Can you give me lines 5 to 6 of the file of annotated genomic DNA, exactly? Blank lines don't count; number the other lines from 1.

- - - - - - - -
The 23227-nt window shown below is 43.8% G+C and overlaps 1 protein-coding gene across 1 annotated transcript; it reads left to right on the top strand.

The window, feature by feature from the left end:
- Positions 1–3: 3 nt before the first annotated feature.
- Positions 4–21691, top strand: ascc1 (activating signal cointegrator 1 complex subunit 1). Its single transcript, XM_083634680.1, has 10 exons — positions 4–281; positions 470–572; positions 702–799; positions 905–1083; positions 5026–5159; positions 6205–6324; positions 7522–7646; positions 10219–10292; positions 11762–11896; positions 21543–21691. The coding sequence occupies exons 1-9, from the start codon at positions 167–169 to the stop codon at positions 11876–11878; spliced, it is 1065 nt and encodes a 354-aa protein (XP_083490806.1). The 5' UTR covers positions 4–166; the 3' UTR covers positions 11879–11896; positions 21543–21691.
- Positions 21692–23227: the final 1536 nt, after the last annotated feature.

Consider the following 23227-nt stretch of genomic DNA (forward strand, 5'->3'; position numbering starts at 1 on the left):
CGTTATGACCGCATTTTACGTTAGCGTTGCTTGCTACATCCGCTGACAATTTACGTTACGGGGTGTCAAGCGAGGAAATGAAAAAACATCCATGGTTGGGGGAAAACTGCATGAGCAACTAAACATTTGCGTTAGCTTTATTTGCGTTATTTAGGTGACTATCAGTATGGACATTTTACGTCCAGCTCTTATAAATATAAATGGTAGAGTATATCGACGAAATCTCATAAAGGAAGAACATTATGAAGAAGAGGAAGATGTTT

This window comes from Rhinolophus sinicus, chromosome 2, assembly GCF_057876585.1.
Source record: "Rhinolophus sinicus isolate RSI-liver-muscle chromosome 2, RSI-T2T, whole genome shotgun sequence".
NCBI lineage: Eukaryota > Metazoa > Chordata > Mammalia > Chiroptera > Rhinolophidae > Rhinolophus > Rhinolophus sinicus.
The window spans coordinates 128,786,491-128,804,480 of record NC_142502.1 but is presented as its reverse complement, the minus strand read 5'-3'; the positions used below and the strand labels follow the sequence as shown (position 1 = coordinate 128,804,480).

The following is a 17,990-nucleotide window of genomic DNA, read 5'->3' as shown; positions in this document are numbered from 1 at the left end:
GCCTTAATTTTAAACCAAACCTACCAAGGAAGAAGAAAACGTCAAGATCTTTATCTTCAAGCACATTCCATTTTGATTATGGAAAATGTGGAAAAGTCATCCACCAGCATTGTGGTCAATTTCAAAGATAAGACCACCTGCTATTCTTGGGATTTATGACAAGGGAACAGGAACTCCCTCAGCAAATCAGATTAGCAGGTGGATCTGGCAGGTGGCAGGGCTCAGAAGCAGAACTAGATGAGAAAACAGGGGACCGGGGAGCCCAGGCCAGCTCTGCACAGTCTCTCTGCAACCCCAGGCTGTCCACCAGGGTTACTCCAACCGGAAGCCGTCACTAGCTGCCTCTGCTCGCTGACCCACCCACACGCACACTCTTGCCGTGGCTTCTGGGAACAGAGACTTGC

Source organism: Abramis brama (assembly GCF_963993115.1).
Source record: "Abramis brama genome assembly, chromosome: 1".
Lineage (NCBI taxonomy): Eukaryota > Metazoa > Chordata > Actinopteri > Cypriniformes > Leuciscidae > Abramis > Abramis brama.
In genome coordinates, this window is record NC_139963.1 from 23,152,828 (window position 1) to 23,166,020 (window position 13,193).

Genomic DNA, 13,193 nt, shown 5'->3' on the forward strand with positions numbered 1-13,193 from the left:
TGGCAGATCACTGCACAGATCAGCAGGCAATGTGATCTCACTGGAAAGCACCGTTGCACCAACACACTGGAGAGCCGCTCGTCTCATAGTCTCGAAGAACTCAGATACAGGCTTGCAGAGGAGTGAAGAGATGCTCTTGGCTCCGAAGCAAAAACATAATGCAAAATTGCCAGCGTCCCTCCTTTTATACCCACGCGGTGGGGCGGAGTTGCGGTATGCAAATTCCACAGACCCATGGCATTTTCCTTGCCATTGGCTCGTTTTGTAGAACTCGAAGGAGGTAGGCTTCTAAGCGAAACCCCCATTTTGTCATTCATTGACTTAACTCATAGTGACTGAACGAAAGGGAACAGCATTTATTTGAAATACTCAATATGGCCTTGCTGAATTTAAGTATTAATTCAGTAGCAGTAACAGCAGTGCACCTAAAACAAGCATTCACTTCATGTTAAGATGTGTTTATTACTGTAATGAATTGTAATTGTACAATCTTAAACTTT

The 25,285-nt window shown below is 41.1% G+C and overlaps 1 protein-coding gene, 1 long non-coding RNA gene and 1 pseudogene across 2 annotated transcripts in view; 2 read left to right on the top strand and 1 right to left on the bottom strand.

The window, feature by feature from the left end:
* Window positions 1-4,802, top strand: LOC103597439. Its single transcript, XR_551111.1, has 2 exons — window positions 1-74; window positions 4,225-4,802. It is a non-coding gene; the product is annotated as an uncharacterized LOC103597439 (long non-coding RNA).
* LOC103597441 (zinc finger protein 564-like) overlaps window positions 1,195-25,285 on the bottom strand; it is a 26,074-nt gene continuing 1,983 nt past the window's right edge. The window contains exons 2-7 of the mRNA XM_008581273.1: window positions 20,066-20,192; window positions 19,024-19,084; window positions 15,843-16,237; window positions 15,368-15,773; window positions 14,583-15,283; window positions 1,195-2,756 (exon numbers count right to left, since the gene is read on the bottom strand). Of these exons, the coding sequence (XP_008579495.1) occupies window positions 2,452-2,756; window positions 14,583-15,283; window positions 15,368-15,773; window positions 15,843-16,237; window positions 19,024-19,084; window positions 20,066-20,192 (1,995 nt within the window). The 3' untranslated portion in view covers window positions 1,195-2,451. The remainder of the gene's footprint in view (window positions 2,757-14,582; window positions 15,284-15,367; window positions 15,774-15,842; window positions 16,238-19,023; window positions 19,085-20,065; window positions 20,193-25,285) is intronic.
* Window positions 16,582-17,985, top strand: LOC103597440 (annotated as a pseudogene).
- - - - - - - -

- Positions 21692–23227: the final 1536 nt, after the last annotated feature.

Consider the following 23227-nt stretch of genomic DNA (forward strand, 5'->3'; position numbering starts at 1 on the left):